After a series of protracted, sometimes contentious negotiations, Comcast and Discovery Communications have put their differences aside, locking in a long-term deal that includes a provision for TV Everywhere.
Financial terms were not disclosed, although Discovery has been securing high single-digit percentage increases in its affiliate deals with other operators. Discovery's domestic networks in 2014 generated $1.29 billion in affiliate revenue, flat versus the year-ago period.
The previous carriage deal had expired on June 30, just a few days before Discovery's flagship channel began airing its high-rated annual "Shark Week" stunt. In moving "Shark Week" up a month -- last year's event kicked off in early August -- Discovery may have been able to bolster its negotiating position with the nation's largest cable company. (If nothing else, the July 5 launch allowed Discovery Channel to scare up an even greater pile of summer movie dollars.)
While it's not unheard-of for programmers and operators to negotiate in good faith after a contract has elapsed, the Discovery-Comcast talks may have been a bit more chippy than usual. Discovery's demand for increased affiliate fees aside, the negotiations came on the heels of a very public squabble over the proposed Comcast-Time Warner Cable merger.
Speaking to investors last November, Discovery President and CEO David Zaslav said "everyone should be concerned" about the potential consolidation of the two biggest cable operators, adding that the scale of the $45 billion takeover would pose a threat to consumers and content creators alike.
Two months earlier, in a filing with the Securities Exchange Commission, Comcast accused Discovery of requesting "to negotiate its affiliation agreement early in exchange for [its] support or non-opposition of" the proposed TWC transaction. A subsequent filing characterized Discovery's stance as "extortionate," adding that the programmer had been seeking "unwarranted business concessions" from Comcast.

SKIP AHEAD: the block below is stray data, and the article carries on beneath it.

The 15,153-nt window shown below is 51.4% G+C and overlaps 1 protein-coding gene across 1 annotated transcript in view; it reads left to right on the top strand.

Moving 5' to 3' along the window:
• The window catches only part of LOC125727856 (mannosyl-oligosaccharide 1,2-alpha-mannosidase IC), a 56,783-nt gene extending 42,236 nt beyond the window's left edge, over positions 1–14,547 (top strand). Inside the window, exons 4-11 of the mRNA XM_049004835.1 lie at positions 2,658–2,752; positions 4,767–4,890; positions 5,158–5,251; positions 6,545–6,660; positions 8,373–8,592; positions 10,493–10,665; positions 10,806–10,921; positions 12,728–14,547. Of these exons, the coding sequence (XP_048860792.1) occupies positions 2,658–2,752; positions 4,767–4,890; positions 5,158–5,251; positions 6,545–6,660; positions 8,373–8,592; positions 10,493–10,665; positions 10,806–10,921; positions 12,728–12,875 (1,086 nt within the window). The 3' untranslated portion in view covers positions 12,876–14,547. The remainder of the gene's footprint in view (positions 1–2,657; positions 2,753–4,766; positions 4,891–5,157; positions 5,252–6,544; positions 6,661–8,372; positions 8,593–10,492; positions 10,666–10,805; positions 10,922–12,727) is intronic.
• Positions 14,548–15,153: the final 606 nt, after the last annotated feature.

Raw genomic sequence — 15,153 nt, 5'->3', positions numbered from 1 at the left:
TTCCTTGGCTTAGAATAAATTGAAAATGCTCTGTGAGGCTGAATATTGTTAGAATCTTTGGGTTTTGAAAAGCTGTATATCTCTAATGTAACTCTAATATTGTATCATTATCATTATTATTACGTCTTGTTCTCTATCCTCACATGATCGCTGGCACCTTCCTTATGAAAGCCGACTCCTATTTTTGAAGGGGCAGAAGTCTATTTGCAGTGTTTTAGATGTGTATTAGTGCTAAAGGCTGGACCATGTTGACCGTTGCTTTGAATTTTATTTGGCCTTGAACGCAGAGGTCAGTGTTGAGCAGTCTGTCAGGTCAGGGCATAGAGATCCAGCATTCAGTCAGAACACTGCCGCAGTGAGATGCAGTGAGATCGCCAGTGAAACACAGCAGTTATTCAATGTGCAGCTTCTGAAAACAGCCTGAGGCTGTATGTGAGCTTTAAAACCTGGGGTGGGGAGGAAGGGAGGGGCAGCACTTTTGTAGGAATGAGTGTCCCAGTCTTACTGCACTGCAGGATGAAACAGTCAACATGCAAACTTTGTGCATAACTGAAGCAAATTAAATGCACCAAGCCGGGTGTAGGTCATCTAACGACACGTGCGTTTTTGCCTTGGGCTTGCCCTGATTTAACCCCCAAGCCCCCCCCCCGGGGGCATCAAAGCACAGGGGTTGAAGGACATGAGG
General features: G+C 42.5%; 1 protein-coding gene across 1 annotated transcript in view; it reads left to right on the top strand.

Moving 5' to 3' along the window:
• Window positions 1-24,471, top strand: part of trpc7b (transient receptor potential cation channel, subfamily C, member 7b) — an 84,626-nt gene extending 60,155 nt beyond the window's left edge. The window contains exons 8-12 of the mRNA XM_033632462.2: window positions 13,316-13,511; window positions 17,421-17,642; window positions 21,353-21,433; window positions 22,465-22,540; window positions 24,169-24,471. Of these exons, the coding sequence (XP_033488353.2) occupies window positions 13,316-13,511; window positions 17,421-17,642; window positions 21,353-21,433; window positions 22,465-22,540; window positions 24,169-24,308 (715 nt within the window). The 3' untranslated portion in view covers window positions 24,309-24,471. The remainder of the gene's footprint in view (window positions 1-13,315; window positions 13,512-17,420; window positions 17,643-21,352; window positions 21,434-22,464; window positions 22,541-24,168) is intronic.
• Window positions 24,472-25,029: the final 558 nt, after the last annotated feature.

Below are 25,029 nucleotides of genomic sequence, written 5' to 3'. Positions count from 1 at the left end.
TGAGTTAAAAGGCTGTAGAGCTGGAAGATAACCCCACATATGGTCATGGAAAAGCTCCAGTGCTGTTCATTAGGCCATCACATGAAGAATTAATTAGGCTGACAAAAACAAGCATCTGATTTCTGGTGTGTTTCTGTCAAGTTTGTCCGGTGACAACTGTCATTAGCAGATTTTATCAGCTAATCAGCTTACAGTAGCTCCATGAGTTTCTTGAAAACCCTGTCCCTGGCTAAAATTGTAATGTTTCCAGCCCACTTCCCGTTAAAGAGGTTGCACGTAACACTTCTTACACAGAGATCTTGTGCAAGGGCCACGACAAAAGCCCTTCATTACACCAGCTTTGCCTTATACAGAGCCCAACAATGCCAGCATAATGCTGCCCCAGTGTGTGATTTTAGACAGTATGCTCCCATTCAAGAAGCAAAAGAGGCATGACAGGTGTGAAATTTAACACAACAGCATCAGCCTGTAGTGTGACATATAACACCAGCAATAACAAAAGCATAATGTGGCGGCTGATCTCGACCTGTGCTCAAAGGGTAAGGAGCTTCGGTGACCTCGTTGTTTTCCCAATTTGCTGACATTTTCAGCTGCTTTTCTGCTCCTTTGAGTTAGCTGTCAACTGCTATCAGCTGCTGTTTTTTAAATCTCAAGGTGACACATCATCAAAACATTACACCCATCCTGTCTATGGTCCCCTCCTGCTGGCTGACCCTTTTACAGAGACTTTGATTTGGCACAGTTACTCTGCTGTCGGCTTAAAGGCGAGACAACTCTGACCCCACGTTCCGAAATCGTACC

Discovery fired back, saying that it was concerned about how the scale of a combined Comcast-TWC would allow the operator "to impose deep price reductions and onerous terms" on content providers.
This sort of back and forth went on while the Federal Communications Commission continued assessing the merits of the proposed merger. Comcast ultimately scrapped its bid to acquire Time Warner Cable in April.
Mr. Zaslav was quick to try to put the rancor to bed, telling investors in May that any ill will between the two parties was "all behind us now," adding that the goal going forward was to come to terms on a new carriage deal "that makes sense for both of us."
And the talks didn't yield the blackouts that often accompany retransmission fights.
With the new deal in hand, Discovery's 12 U.S. networks are assured continued carriage in Comcast's 22.5 million video households. Comcast subscribers will be able to stream Discovery networks over the internet.
The agreement comes on the eve of Discovery's August 5 second quarter earnings call and as the company's ad sales team prepares to close out the last of its 2015-16 upfront business.
The carriage deal was confirmed in a joint announcement by Mr. Zaslav and Comcast president and CEO Neil Smit.